Back when it was released in 2015, MidBoss hit gold with its old-school cyberpunk adventure, 2064: Read Only Memories. The game boasted a solid story, likable characters, and beautiful pixel art that had fans gushing. Over seven years later, a sequel, titled Read Only Memories: Neurodiver, is finally almost here.
To shed a little more light on Read Only Memories: Neurodiver, I sat down with MidBoss’s Creative Director, John “JJ” James, and CEO, Cade Peterson. Thanks for taking the time to discuss the upcoming sequel.
Twinfinite: What is going to make the biggest difference between 2064: Read Only Memories & Read Only Memories: Neurodiver?
JJ: For the most part it plays the same. It’s still a point-and-click adventure that has a lot of stylings of Japanese adventure games from the late 80s and 90s.
The only thing that is really different outside of the visual update is that there is a really huge variety of minigames. Last time we had a map and maze puzzles; This time around, we decided to focus on one specific gameplay element: collecting relevant items in a memory and putting them into a fragment to repair it.
That is basically going to be the main gameplay of interacting with the characters and exploring the environments like the first game.
Twinfinite: Will there be any characters that you think will stand out as Turing did in 2064: Read Only Memories?
JJ: We’ve already had a pretty warm response for ES88, the main character in this one. When people get to see more of ES88 and a character named Gate interacting throughout the game, we think they’re really going to like them about as much as Turing.
Of course, Turing is going to be back, but they are not going to be upfront and center as they were in the first game where they were kind of the mouth of the protagonist.
Cade Peterson: I think people are really going to fall in love with ES88 and Gate, especially with ES88.
Twinfinite: Since you ‘re playing as a psychic detective, this is going to have that same mysterious vibe with a lot of twists and turns in Read Only Memories: Neurodiver?
JJ: There will be some twists and turns, but we’re not really going for any dramatic twists with Read Only Memories: Neurodiver. I kind of wanted something that felt like playing an anime or manga in a way.
Each chapter is like a short episode of that. There is still a mysterious vibe to it. You are a psychic detective. You’re tracking down another rogue psychic who is hiding in people’s examples. So there is still a mystery to uncover as to how and why they are hiding in people’s examples and what exactly they are doing to these people and why they are attached to them.
Twinfinite: All you had to say was anime and manga, and you immediately had my attention. Are there any anime or manga that you used as inspirations or that you could compare Read Only Memories: To Neurodiver?
JJ: There are a lot of things in development very early on that I would show our writers to catch them up to speed for a specific vibe that we are going for this game. Of course, you can’t pass up Stooshi Kon’s Paprika, as we are dealing with people’s heads.
Other things like Seijun Suzuki’s branded to Kill, which is a live-action movie, and Ai City are also really good inspirations. Ai City especially, as it is a very fun ride visually and musically, and its story does not take itself too seriously. It just feels like a fun ride, and that’s what I want with this – a fun ride for people to go through and think about after they’ve played it.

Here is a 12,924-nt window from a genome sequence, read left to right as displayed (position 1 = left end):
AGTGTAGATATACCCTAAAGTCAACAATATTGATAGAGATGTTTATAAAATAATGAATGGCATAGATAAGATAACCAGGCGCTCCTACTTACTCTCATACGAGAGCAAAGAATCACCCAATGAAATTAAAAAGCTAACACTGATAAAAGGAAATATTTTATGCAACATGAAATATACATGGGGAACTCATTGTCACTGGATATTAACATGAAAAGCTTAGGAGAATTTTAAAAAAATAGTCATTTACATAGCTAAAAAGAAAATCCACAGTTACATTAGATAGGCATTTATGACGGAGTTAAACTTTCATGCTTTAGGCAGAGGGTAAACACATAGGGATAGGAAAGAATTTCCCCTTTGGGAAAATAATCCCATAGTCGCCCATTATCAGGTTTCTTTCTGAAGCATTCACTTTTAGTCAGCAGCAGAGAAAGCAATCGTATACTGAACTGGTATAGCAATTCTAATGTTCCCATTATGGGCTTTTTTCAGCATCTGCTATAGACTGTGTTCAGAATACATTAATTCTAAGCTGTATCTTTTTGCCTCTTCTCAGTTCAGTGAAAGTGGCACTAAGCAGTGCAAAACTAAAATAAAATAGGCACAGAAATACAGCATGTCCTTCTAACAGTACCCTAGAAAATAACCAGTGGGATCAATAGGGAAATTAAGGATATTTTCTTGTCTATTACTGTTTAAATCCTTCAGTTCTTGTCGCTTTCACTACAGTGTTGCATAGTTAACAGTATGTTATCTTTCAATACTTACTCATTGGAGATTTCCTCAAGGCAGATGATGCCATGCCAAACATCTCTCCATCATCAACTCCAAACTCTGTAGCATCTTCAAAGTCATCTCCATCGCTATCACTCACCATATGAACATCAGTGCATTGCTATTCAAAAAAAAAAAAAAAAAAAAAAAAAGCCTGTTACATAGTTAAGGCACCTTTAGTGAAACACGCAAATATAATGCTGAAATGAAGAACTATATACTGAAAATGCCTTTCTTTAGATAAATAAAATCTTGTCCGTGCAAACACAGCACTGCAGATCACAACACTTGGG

Twinfinite: What is one thing you would say to anyone who is interested in trying this game for the first time? What would be the draw for someone who is diving into the series for the first time?
JJ: I guess it’s a little hard to say. It’s kinda filling in a niche. I guess if anyone was interested in older games and at some point, when you were on Tumblr or Twitter, and you were posting accounts for old games for the PC88 or MSX, if they enjoyed them, this is a game that is heavily inspired by those. And that kind of aesthetic and feel.
If you want to explore that, and not just dip their toes into old hardware or get into emulation or a bunch of games that have been translated, then try out this game.
Otherwise, if you’re not into that stuff and you like anime or retro-pixel art, then this is right up your alley.
Twinfinite: Obviously, the pixel art does look old school, but it is very colorful and unique and is reminiscent of the style of the last game. How much time was put into the detail and effort of the backgrounds and everything to make it all pop?
JJ: So one of the major things we were waffling over in the beginning when it came down to the visuals was the color palette. We started off with a very limited color palette and then expanded it further to match older systems.
So the color palette we are working with is loosely based around the PC engine, more or less. Our engineer also had a fun idea when it came to limiting color channels for the game.
There is only a limited amount of colors that can be displayed at once on the screen. Whenever it comes to fade-outs or fade-ins or those things, it can only work with what we have in our built-in color palettes.
So there’s a lot of natural color shifts that you see on older systems happening in our game. I was thrilled with that when I first saw it.
Everything is also pixel-perfect as far as movement goes. Outside of that, when it comes to character portraits, it’s just building off the experience that comes with animating most of the first game that – experimenting with more expressions and snappier animations.
Twinfinite: Is there anything else you like to say to fans?
JJ: I hope you like it! And if you haven’t yet, please Wishlist us SteamGeneral Chat Chat Lounge We are going to be on other platforms as well. Everything is on the table for now – except for mobile, for now.